Heavy rain lashed Texas and Louisiana on Tuesday as Hurricane Nicholas weakened into a tropical storm, threatening widespread flooding and power loss as it swept across the US Gulf Coast. It is the second major hurricane to threaten the region in recent weeks, when Hurricane Ida killed more than two dozen people in August and devastated communities in Louisiana near New Orleans.
The National Hurricane Center (NHC) said Nichols, which reached hurricane strength before weakening, should weaken further and become a depression by Wednesday. But it could still cause deadly flooding in the Deep South over the next few days, the agency warned.
Nichols was about 30 miles (50 km) southwest of Houston, Texas at 5 a.m. central time, moving to the northeast with maximum sustained winds of 70 mph (110 kph) was, the NHC said in a bulletin, hours after it hit the Texas coast.
The White House said President Joe Biden declared a state of emergency for Louisiana and ordered federal aid for local responders because of Nichols’ effects.
Nichols could also shut down power and hinder restoration efforts after Hurricane Ida went out of power in Louisiana. As of early Tuesday, more than 95,000 people in Louisiana and 345,000 in Texas suffered outages, the website PowerOutage.us showed.
“This will be a very slow-moving storm in the state of Texas that will last for several days and cause heavy rain,” Texas Governor Greg Abbott said on Monday. Abbott declared a state of emergency in 17 counties and three cities, with boat and helicopter rescue teams deployed or kept on standby. Houston Mayor Sylvester Turner urged the city’s nearly 2.3 million residents to stay off roads and highways, citing flood warnings. “Take things seriously and prepare,” Turner told a news conference. “This is primarily a rain event and we don’t know how much rain we will get.”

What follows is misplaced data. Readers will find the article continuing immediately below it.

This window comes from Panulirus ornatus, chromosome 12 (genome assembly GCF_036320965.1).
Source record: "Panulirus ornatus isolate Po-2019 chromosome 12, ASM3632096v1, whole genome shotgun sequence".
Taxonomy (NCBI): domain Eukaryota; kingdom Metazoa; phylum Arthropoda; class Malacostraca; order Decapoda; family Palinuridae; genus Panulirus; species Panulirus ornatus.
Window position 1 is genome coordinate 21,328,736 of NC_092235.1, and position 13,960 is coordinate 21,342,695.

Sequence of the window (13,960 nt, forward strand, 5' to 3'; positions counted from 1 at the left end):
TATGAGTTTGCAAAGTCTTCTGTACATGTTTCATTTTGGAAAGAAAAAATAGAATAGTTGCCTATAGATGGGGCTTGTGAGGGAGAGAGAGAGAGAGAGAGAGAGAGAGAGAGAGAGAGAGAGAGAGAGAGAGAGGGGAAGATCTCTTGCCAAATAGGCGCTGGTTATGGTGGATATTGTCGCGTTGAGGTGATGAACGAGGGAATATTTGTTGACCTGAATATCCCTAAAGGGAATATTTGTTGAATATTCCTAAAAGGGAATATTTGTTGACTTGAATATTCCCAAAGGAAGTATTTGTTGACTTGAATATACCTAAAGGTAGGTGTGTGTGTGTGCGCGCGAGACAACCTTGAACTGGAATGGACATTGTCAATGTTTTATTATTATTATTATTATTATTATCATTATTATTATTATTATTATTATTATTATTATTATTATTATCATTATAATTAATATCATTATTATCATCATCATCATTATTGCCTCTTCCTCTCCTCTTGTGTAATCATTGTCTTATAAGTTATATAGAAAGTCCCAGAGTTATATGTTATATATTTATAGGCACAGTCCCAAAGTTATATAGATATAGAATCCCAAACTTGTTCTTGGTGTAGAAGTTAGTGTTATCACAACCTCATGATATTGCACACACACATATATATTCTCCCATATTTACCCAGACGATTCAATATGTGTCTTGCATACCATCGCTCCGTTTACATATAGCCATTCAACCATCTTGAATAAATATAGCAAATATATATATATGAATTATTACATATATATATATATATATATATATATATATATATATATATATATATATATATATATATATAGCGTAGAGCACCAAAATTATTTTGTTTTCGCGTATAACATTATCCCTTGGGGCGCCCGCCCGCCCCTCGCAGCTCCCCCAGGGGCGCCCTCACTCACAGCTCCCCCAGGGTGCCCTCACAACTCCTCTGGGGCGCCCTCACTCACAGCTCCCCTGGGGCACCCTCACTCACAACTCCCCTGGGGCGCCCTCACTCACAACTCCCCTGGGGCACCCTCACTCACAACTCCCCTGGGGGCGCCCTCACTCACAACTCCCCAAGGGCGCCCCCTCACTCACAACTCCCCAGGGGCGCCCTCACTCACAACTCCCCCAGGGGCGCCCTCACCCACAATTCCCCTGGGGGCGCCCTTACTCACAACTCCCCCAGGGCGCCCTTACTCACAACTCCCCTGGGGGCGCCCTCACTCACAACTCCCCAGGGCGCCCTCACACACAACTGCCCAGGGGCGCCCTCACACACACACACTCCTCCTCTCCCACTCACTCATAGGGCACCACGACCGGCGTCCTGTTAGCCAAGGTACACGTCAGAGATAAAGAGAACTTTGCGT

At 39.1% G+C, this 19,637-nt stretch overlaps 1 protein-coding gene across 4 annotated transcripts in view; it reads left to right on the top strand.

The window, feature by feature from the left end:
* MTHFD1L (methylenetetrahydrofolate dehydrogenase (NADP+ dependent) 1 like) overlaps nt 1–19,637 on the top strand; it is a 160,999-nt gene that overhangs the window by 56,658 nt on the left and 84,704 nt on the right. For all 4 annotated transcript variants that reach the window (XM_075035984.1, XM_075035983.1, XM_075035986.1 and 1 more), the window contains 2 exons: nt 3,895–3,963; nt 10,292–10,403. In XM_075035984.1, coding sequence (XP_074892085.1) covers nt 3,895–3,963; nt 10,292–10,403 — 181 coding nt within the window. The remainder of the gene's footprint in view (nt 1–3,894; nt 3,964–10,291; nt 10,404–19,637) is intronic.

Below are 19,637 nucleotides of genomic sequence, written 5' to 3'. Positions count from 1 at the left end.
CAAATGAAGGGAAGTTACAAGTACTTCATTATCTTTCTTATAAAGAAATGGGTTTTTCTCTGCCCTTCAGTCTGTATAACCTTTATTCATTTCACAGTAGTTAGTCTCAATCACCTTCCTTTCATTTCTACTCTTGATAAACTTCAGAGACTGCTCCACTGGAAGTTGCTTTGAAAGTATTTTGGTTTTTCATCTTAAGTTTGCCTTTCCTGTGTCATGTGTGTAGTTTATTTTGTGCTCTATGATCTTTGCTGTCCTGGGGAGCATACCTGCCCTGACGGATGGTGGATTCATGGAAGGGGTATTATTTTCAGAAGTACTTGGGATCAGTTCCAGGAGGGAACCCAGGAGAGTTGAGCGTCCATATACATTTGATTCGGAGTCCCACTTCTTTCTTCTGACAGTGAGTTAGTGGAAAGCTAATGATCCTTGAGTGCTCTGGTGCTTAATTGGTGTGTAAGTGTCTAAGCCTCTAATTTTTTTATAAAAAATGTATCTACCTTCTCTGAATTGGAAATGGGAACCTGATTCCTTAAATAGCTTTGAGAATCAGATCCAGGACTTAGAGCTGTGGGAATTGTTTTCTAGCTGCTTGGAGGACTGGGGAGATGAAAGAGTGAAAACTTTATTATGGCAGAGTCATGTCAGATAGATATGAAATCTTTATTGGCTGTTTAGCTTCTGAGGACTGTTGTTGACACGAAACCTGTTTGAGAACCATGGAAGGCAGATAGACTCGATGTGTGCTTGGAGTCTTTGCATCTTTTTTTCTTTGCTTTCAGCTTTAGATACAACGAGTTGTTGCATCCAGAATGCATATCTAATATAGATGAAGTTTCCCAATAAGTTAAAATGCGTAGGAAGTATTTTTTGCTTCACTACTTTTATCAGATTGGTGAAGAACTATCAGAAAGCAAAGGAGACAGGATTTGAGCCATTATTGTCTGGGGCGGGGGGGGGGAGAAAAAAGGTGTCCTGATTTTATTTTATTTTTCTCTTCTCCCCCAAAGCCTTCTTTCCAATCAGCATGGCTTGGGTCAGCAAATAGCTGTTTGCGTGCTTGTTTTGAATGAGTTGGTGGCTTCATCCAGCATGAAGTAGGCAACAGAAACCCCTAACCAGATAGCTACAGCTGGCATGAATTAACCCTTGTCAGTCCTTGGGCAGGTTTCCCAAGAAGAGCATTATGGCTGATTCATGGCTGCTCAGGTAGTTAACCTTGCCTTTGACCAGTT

The Houston Independent School District canceled Tuesday’s classes, while dozens of schools in both states remained closed on Monday. Houston closed light rail and bus services on Monday evening. Hundreds of flights were canceled or delayed at airports in Corpus Christi and Houston.
Houston, the fourth most populous US city, was devastated in 2017 when Harvey, a Category 4 hurricane, slammed Texas, dropping 40 inches (102 cm) of rain in some areas and killing more than 100 people. Went.
National Weather Service models have estimated total rainfall from Nicholls to 16 inches (41 cm) in coastal parts of Texas to 20 inches (51 cm) in some places. Its northeast sweep was expected to bring 10 inches (25 cm) of rain to parts of south-central Louisiana and southern Mississippi. The National Weather Service issued hurricane, flood and tropical storm warnings and watches throughout the region, calling it a “life-threatening condition”.
“We want to make sure no one gets hit by this storm,” Louisiana Governor John Bel Edwards said on Monday. Edwards cautioned against flash floods caused by heavy rains as the drainage system was still clogged with debris from Ida and other storms.
Royal Dutch Shell on Monday began laying off employees from an oil platform in the Gulf of Mexico as firms batted against the winds.